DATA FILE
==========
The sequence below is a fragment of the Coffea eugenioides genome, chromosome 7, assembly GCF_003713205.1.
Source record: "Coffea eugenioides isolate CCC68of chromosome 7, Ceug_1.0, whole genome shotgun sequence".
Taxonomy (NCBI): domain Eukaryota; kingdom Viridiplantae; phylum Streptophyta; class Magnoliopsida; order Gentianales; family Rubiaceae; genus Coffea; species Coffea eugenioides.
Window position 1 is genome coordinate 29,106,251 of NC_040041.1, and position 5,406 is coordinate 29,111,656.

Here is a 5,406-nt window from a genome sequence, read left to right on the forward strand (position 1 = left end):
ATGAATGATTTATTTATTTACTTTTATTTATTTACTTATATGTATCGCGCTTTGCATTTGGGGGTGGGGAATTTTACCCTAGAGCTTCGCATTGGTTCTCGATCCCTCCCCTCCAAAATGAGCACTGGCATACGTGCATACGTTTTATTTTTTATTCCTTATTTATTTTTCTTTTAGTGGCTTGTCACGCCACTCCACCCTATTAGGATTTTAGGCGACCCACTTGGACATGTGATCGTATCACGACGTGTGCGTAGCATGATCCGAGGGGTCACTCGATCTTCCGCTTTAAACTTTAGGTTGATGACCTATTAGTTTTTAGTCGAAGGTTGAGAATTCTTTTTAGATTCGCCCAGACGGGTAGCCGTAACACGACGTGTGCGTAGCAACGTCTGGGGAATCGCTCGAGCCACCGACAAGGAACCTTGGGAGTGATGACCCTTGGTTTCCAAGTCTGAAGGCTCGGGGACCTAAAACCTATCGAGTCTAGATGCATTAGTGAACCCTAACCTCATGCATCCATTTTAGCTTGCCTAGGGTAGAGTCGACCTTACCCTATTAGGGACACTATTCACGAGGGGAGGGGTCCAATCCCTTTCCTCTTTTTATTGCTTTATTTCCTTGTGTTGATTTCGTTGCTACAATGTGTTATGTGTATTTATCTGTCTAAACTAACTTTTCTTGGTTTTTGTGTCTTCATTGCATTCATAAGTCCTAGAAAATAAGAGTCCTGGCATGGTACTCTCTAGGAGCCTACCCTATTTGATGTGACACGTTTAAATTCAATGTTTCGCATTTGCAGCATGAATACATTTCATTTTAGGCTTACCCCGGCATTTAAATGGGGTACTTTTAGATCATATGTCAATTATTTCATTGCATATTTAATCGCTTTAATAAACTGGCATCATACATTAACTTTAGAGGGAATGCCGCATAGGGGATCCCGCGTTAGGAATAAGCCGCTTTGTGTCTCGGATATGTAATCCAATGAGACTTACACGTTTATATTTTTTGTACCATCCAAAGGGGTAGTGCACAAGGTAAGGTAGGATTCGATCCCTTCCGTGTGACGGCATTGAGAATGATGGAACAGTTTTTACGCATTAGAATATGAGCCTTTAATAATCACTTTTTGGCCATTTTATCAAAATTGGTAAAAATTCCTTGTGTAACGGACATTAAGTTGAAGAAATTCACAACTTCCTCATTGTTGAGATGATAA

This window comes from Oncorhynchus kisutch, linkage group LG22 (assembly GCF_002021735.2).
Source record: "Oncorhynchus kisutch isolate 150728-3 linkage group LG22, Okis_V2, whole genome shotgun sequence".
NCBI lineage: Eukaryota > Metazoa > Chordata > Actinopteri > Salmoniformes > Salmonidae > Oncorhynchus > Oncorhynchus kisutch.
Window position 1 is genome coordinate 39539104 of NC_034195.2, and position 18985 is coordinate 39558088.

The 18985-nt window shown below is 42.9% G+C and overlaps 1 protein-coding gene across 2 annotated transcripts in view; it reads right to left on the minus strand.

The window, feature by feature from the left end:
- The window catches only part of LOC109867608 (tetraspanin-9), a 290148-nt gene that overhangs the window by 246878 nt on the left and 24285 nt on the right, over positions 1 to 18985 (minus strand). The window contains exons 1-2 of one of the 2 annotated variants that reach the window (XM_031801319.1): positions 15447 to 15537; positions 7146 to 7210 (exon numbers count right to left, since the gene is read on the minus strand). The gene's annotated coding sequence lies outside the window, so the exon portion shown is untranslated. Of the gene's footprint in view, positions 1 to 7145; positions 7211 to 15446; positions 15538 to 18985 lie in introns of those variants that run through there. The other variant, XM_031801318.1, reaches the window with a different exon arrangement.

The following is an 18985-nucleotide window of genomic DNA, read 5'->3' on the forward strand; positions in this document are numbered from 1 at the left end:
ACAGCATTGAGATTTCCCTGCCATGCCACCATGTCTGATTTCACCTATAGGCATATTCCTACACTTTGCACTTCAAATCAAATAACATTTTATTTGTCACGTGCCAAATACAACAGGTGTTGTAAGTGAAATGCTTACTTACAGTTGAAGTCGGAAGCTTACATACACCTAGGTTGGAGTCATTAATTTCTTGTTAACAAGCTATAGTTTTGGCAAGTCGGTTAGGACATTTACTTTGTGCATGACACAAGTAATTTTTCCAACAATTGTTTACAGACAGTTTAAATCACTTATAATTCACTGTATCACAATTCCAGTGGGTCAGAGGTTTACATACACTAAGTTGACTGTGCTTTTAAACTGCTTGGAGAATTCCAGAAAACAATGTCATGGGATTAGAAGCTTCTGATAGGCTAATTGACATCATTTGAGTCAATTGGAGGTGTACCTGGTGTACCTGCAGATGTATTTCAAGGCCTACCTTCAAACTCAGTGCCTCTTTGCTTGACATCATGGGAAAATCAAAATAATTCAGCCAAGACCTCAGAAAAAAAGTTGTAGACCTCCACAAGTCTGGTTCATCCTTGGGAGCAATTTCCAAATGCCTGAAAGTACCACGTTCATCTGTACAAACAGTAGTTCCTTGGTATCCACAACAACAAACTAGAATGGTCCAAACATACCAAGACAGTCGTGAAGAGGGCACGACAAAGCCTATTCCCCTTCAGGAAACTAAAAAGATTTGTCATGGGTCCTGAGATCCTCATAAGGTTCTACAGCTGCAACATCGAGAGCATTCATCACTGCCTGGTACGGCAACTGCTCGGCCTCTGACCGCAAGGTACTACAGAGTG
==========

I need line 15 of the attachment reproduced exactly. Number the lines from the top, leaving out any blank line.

ACAGCATTGAGATTTCCCTGCCATGCCACCATGTCTGATTTCACCTATAGGCATATTCCTACACTTTGCACTTCAAATCAAATAACATTTTATTTGTCACGTGCCAAATACAACAGGTGTTGTAAGTGAAATGCTTACTTACAGTTGAAGTCGGAAGCTTACATACACCTAGGTTGGAGTCATTAATTTCTTGTTAACAAGCTATAGTTTTGGCAAGTCGGTTAGGACATTTACTTTGTGCATGACACAAGTAATTTTTCCAACAATTGTTTACAGACAGTTTAAATCACTTATAATTCACTGTATCACAATTCCAGTGGGTCAGAGGTTTACATACACTAAGTTGACTGTGCTTTTAAACTGCTTGGAGAATTCCAGAAAACAATGTCATGGGATTAGAAGCTTCTGATAGGCTAATTGACATCATTTGAGTCAATTGGAGGTGTACCTGGTGTACCTGCAGATGTATTTCAAGGCCTACCTTCAAACTCAGTGCCTCTTTGCTTGACATCATGGGAAAATCAAAATAATTCAGCCAAGACCTCAGAAAAAAAGTTGTAGACCTCCACAAGTCTGGTTCATCCTTGGGAGCAATTTCCAAATGCCTGAAAGTACCACGTTCATCTGTACAAACAGTAGTTCCTTGGTATCCACAACAACAAACTAGAATGGTCCAAACATACCAAGACAGTCGTGAAGAGGGCACGACAAAGCCTATTCCCCTTCAGGAAACTAAAAAGATTTGTCATGGGTCCTGAGATCCTCATAAGGTTCTACAGCTGCAACATCGAGAGCATTCATCACTGCCTGGTACGGCAACTGCTCGGCCTCTGACCGCAAGGTACTACAGAGTG